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The parents' guide to what's in this movie.
What parents need to know
Parents need to know that A Long Way North is a beautifully made, hand-drawn animated film set in late 19th-century Russia. It follows an aristocratic teenager as she goes in search of her grandfather, whose presumably failed quest to find the North Pole has left her family in disgrace. Sasha is brave and resourceful and often in peril: She runs away from her family, jumps on a moving train, survives a shipwreck, and is lost in a snowstorm. Other characters are also in danger, injured, and even presumed dead; they also argue and threaten each other (at least once with a gun), and some men insult/leer at Sasha, both on the boat and in the bar where she works for a time. There's very mild language ("fool," "idiot"), as well as some drinking and smoking. Although some of Sasha's choices are a bit iffy, her courage and perseverance pay off, and ultimately the movie has strong messages about loyalty and doing what's right instead of what's convenient or easy.
What's the story?
At the start of LONG WAY NORTH, in late-1800s Russia, young, aristocratic Sasha is devastated when her beloved grandfather's ship goes missing during his quest to find the North Pole. When the search for him is abandoned and her family is left in disgrace, Sasha is determined to find out what happened. Despite her parents wishes to see her married off to an appropriate suitor, she runs away, leaving her comfortable life behind to embark on an epic adventure to save the person she loves most.
Is it any good?
This is a beautiful hand-drawn animated film with a wonderful story. Sasha's parents want her to stop dreaming, act appropriately, and get married, but she does none of those things, instead finding her inner strength and believing in herself as her instincts take her on the adventure of a lifetime. The movie could have been a typical princess story, but instead it explores how Sasha rises to the challenge of surviving on her own.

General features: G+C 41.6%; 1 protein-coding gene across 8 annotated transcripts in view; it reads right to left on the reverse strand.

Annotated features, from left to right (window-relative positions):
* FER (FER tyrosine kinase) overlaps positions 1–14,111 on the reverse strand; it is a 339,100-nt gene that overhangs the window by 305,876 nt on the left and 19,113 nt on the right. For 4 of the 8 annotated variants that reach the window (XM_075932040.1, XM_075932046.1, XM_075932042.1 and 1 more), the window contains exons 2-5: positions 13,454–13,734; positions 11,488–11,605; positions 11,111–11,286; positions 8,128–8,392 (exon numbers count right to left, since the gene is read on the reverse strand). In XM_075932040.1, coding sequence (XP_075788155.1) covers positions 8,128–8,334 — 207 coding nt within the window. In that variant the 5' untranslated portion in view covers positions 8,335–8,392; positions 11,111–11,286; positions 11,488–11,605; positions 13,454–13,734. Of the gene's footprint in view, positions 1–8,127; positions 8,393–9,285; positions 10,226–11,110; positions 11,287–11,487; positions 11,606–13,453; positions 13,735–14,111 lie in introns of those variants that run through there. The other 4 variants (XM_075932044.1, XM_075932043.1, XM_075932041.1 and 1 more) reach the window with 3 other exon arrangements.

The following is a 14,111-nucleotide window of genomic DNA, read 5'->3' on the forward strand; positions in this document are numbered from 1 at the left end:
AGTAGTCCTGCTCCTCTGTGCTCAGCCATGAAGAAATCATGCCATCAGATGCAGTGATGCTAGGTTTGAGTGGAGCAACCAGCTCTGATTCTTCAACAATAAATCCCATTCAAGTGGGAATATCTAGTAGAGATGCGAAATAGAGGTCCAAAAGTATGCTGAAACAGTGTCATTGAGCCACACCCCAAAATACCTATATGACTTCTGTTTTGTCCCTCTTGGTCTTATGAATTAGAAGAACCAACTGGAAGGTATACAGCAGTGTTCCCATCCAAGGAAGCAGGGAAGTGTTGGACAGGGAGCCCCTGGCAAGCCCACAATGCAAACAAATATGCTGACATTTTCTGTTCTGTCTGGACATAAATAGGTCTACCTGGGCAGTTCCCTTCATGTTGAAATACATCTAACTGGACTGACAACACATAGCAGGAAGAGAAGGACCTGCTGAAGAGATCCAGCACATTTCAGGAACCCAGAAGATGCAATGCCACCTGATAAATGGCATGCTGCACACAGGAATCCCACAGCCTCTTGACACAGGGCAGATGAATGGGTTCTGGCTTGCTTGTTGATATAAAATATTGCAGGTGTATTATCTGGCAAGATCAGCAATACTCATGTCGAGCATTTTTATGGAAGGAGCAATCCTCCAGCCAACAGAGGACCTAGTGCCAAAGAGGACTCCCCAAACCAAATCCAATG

Long Way North isn't in a rush to tell its story. Viewers are allowed take in the gorgeous animation and see Sasha grow into a confident leader who's both knowledgeable and quick to learn. She's told over and over that she doesn't know what she's talking about and that she's not capable of finding her grandfather, but she proves everyone wrong. There's so much to like in Long Way North -- from the beautiful images to the powerful story -- that older kids and parents will love watching it together.
Talk to your kids about ...
Families can talk about Long Way North's scary moments. What makes them feel that way? Does something have to be violent to be scary? How much scary stuff can kids handle?
Sasha leaves her comfortable life with no money and no help. Have you ever had to strike out on your own? Or learn something new by yourself? How did it go?
Sasha knows her parents are looking for her, yet she doesn't try to contact them. Do you think she was justified in leaving them with no word of where she was going? What are the dangers of running away?
- In theaters: September 30, 2016
- On DVD or streaming: January 17, 2017
- Cast: Chloé Dunn, Tom Perkins, Vivienne Vermes
- Director: Rémi Chayé
- Studio: Shout! Factory
- Genre: Family and Kids
- Topics: Adventures, Great Girl Role Models
- Character Strengths: Courage, Humility, Perseverance
- Run time: 81 minutes
- MPAA rating: PG
- MPAA explanation: some peril and mild language
- Awards/Honors: Common Sense Seal
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Common Sense Media's unbiased ratings are created by expert reviewers and aren't influenced by the product's creators or by any of our funders, affiliates, or partners.